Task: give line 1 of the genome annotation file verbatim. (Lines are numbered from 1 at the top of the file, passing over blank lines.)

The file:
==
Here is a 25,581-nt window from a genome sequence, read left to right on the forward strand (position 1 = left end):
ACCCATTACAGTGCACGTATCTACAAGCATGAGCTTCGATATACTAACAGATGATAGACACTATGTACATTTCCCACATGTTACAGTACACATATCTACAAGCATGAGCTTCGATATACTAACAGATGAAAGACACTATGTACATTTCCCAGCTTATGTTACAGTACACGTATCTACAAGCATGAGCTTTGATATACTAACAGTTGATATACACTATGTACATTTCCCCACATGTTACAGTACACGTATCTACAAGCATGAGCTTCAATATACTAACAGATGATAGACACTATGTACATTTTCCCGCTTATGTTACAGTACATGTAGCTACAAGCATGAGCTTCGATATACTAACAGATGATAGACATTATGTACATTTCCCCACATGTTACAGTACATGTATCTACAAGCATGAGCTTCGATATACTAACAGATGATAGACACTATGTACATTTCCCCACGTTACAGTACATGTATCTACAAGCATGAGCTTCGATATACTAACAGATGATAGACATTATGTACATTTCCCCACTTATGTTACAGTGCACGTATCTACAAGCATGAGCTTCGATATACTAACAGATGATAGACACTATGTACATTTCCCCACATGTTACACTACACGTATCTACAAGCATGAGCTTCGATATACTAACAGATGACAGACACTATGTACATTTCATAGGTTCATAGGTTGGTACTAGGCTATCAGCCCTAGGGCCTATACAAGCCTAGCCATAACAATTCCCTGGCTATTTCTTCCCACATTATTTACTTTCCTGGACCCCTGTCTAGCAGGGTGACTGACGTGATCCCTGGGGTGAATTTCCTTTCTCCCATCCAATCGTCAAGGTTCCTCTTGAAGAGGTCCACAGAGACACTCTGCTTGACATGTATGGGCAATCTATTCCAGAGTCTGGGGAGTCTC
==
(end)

Here is a 25,581-nt window from a genome sequence, read left to right on the forward strand (position 1 = left end):